Q3 GDP Revised All The Way Down To 2.2%, Much Lower Than Expectations

Revised Q3 GDP came in a 2.2%, which was below the 2.8% analysts had been expecting. It’s also well lower than the 3.5% that was initially reported.

Here’s the full announcement from the Commerce Department

——

Real gross domestic product — the output of goods and services produced by labour and property
located in the United States — increased at an annual rate of 2.2 per cent in the third quarter of
2009, (that is, from the second quarter to the third quarter), according to the “third” estimate
released by the Bureau of Economic Analysis.  In the second quarter, real GDP decreased 0.7 per cent.

      The GDP estimate released today is based on more complete source data than were available for
the “second” estimate issued last month.  In the second estimate, the increase in real GDP was 2.8
per cent (see “Revisions” on page 3).

      The increase in real GDP in the third quarter primarily reflected positive contributions from
personal consumption expenditures (PCE), exports, private inventory investment, federal government
spending, and residential fixed investment that were partly offset by a negative contribution from
nonresidential fixed investment.  Imports, which are a subtraction in the calculation of GDP, increased.

      The upturn in real GDP in the third quarter primarily reflected upturns in PCE, in exports, in
private inventory investment, and in residential fixed investment and a smaller decrease in
nonresidential fixed investment that were partly offset by an upturn in imports, a downturn in state and
local government spending, and a deceleration in federal government spending.

_______________
FOOTNOTE.–Quarterly estimates are expressed at seasonally adjusted annual rates, unless otherwise
specified.  Quarter-to-quarter dollar changes are differences between these published estimates.  per cent
changes are calculated from unrounded data and are annualized.  “Real” estimates are in chained (2005)
dollars.  Price indexes are chain-type measures.

    This news release is available on BEA’s Web site along with the Technical Note and Highlights
related to this release.
_______________

      Motor vehicle output added 1.45 percentage points to the third-quarter change in real GDP after
adding 0.19 percentage point to the second-quarter change.  Final sales of computers subtracted 0.08
percentage point from the third-quarter change in real GDP after subtracting 0.04 percentage point from
the second-quarter change.

      The price index for gross domestic purchases, which measures prices paid by U.S. residents,
increased 1.3 per cent in the third quarter, 0.1 percentage point less than the second estimate; this index
increased 0.5 per cent in the second quarter.  Excluding food and energy prices, the price index for gross
domestic purchases increased 0.3 per cent in the third quarter, compared with an increase of 0.8 per cent
in the second.

      Real personal consumption expenditures increased 2.8 per cent in the third quarter, in contrast to
a decrease of 0.9 per cent in the second.  Real nonresidential fixed investment decreased 5.9 per cent,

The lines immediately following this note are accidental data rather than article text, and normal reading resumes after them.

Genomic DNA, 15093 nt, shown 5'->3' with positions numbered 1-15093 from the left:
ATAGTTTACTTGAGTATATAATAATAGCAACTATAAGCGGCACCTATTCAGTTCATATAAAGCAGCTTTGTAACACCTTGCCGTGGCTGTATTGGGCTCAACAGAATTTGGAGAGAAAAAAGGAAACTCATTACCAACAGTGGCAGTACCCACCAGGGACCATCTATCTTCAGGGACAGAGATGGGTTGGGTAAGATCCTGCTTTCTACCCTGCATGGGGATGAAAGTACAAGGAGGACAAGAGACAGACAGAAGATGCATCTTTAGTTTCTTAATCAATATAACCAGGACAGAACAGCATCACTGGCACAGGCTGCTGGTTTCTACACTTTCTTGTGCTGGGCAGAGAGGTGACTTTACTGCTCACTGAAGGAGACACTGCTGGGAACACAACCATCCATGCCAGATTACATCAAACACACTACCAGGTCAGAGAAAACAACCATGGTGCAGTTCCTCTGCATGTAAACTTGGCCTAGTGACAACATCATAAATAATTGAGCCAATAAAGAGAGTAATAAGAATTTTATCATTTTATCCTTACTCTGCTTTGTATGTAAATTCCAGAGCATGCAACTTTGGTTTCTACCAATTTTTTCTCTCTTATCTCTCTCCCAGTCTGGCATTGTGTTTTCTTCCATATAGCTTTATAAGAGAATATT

compared with a decrease of 9.6 per cent.  Nonresidential structures decreased 18.4 per cent, compared
with a decrease of 17.3 per cent.  Equipment and software increased 1.5 per cent, in contrast to a decrease
of 4.9 per cent.  Real residential fixed investment increased 18.9 per cent, in contrast to a decrease of
23.3 per cent.

      Real exports of goods and services increased 17.8 per cent in the third quarter, in contrast to a
decrease of 4.1 per cent in the second.  Real imports of goods and services increased 21.3 per cent, in
contrast to a decrease of 14.7 per cent.

      Real federal government consumption expenditures and gross investment increased 8.0 per cent
in the third quarter, compared with an increase of 11.4 per cent in the second.  National defence increased
8.4 per cent, compared with an increase of 14.0 per cent.  Nondefense increased 7.0 per cent, compared
with an increase of 6.1 per cent.  Real state and local government consumption expenditures and gross
investment decreased 0.6 per cent, in contrast to an increase of 3.9 per cent.

      The change in real private inventories added 0.69 percentage point to the third-quarter change in
real GDP, after subtracting 1.42 percentage points from the second-quarter change.  Private businesses
decreased inventories $139.2 billion in the third quarter, following decreases of $160.2 billion in the
second quarter and $113.9 billion in the first.

      Real final sales of domestic product — GDP less change in private inventories — increased 1.5
per cent in the third quarter, compared with an increase of 0.7 per cent in the second.

Gross domestic purchases

      Real gross domestic purchases — purchases by U.S. residents of goods and services wherever
produced — increased 3.0 per cent in the third quarter, in contrast to a decrease of 2.3 per cent in the
second.

Gross national product

      Real gross national product — the goods and services produced by the labour and property
supplied by U.S. residents — increased 3.0 per cent in the third quarter, in contrast to a decrease of 1.0